(AP Photo/Dan Gill)
Mark Sitherwood, presiding commissioner of Holt County, said five major levees along the Missouri River south of Big Lake broke Monday, as well as four smaller levees along the Tarkio River and the Tarkio Creek. The water from those breaks reached the Village of Big Lake, a town of about 150 permanent residents and another 150 summer residents in northwest Missouri, Monday night and Tuesday.
"The town and lake are completely under water," Sitherwood said. "The town is a loss. At this time, we don't know, but it looks like that's what's going to happen."
No injuries were reported. Big Lake, which is about two miles from the Missouri River, is about 35 miles northwest of St. Joseph.
Across northwest Missouri, rivers and streams overran their banks. On Monday, Gov. Matt Blunt declared a state of emergency and signed an executive order authorizing the mobilization of Missouri National Guard troops. Voluntary evacuations were underway in several western Missouri counties.
"Once we've dealt with the entire flood across the state, we'll begin to evaluate the damage and find out what kind of assistance might be available to compensate or help people impacted by the damage," Blunt said Tuesday at a news conference in St. Joseph.
Later Tuesday in Jefferson City, Blunt helped fill sandbags, which would be used if needed to hold back waters and keep U.S. Highway 63 open near the capital.
Most Big Lake residents evacuated Monday but a handful of residents were rescued by boat from their homes Tuesday, Sitherwood said.
The city of Craig also was being threatened north of Big Lake because of the levee break on the Tarkio River, Sitherwood said. And the rising water from the Big Lake area also was threatening the town of Fortescue. None of the broken levees was operated by the U.S. Corps of Engineers.
Meanwhile, St. Joseph was spared flooding when the Missouri River crested about 4 feet lower than had been predicted, said Matt Dux, meteorologist for the National Weather Service. More rain had been predicted for this week, but when that didn't happen, water levels crested lower than predicted in feeder streams and the Missouri River, Dux said.
"We're very, very blessed," said Bill Brinton, emergency management director for Buchanan County. "The river didn't crest as high as it was supposed to, and all the levees held."
About 65,000 sandbags were filled, but not all of them were needed. About 6,100 were sent north to help hold back floodwaters in Craig, said St. Joseph spokeswoman Mary Robertson.
Many residents evacuated the center of Agency, a town of about 100 east of St. Joseph that is surrounded on three sides by the Platte River and was hit hard by the flood of 1993, one of the most costly and devastating floods in U.S. history.
By midday Tuesday, a few Agency homes were partially submerged, as were nearby roads and several gravestones at the town's cemetery.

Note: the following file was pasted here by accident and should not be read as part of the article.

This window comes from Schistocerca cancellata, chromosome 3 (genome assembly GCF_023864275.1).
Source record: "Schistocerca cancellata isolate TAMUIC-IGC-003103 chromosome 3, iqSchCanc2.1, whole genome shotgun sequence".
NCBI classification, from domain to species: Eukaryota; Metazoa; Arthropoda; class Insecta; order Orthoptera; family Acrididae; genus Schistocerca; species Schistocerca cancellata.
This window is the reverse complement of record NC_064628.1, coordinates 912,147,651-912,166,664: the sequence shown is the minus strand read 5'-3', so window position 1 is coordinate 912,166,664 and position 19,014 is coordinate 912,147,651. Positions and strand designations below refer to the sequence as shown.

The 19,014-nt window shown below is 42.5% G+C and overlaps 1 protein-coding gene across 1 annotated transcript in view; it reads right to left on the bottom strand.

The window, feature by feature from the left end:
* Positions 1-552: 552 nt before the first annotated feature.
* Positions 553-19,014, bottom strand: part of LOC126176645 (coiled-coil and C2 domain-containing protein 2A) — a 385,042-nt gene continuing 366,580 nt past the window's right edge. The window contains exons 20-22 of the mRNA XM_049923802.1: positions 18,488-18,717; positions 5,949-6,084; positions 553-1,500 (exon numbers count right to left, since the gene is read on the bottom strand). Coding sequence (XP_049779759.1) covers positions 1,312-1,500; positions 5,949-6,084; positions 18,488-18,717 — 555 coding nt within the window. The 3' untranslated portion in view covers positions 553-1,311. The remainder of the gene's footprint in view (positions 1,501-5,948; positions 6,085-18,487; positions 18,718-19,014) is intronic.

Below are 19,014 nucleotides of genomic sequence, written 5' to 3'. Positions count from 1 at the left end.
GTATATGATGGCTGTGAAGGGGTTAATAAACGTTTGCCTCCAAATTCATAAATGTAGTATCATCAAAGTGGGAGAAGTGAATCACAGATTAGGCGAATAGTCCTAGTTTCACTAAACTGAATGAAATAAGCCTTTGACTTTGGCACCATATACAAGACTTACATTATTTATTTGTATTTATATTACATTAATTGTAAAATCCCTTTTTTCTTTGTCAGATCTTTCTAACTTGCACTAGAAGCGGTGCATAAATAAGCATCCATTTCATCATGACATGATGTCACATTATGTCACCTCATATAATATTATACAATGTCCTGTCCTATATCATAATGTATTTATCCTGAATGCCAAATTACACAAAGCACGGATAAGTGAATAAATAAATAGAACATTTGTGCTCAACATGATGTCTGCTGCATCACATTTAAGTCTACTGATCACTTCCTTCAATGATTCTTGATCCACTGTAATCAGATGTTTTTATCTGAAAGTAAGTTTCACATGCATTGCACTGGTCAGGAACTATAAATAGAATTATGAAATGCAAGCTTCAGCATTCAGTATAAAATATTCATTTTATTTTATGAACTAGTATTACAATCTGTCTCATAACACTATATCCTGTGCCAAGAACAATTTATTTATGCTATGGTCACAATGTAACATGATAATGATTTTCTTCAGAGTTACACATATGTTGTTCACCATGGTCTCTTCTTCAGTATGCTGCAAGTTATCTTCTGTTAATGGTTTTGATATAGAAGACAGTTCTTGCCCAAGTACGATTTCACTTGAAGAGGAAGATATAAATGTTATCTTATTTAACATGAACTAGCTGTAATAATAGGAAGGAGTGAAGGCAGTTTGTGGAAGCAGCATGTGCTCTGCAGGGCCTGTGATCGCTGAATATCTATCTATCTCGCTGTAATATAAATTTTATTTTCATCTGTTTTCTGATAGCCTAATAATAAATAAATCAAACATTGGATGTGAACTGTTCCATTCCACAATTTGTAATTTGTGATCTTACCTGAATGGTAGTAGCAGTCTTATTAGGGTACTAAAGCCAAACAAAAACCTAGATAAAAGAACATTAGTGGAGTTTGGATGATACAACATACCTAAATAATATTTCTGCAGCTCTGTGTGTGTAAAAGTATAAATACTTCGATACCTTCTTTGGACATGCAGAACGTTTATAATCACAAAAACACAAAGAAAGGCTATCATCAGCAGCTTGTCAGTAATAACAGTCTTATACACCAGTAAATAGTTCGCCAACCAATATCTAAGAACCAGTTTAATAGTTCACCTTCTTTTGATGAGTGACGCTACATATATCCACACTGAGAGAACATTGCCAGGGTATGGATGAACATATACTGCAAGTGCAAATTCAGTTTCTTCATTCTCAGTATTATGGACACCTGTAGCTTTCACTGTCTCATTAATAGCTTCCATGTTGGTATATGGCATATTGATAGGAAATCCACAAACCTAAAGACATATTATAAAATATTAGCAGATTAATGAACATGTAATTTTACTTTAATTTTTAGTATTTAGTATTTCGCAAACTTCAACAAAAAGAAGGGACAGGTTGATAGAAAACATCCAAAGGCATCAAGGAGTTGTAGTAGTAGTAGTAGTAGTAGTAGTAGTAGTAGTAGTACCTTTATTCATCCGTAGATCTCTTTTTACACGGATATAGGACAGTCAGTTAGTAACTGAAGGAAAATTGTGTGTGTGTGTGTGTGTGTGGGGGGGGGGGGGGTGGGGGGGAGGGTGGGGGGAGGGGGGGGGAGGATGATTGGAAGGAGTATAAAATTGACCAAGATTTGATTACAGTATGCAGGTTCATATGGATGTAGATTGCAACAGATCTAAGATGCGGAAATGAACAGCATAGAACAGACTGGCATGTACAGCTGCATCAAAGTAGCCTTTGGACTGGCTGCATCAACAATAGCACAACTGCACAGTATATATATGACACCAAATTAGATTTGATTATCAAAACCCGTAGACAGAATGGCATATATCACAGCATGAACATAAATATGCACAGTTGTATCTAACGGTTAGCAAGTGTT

"It isn't as bad as 1993," said Pauline Gibson, 71, who did not evacuate her Agency trailer home but had her pictures and important papers packed in case she had to leave quickly. "But it's working on it. We don't want it like '93, but they say more rain is coming and that's not good."
In Parkville, a town of about 4,000 along the Missouri River 10 miles north of Kansas City, 18 businesses were shuttered Tuesday after a mandatory evacuation was ordered for the southern part of town closest to the river.
Tom Hutsler, who lives in a condominium above the Parkville antique store he owns, had packed merchandise from the basement into moving trucks, but didn't expect the flooding to reach the first floor.
"One thing we learned in the flood of '93 is water is going to go where it wants to go, and sandbagging is fruitless," Hutsler said.
Farther east, the Boone County Fire Protection District and the Columbia/Boone County Office of Emergency Management put out a call for volunteers to begin sandbagging Tuesday along the Missouri River, beginning in Rocheport and moving south toward Huntsdale, McBaine and Hartsburg.
And in Jefferson City, officials began evacuating the municipal airport Tuesday as the capital began preparing for flooding expected to hit Wednesday or Thursday.
After floods in 1993 and 1995, Jefferson City raised the elevation of its riverside sewage treatment plant, and the federal government bought out scores of homes on the north shore of the river. But proposals for a super levee never materialized, leaving the airport and remaining businesses vulnerable anytime the river stage exceeds 30 feet.
Attorney Tom Rost was tending his vegetables Tuesday but feared they would be lost -- along with the sprouting crops of nearby farms.
"I think it's going to be serious," said Rost, offering free lettuce to passers-by.
The National Weather Service predicted that the river would crest at 34 feet in Boonville by Friday evening, or about 13 feet above flood stage.
Associated Press Writers David Lieb and Chris Blank also contributed to this report.
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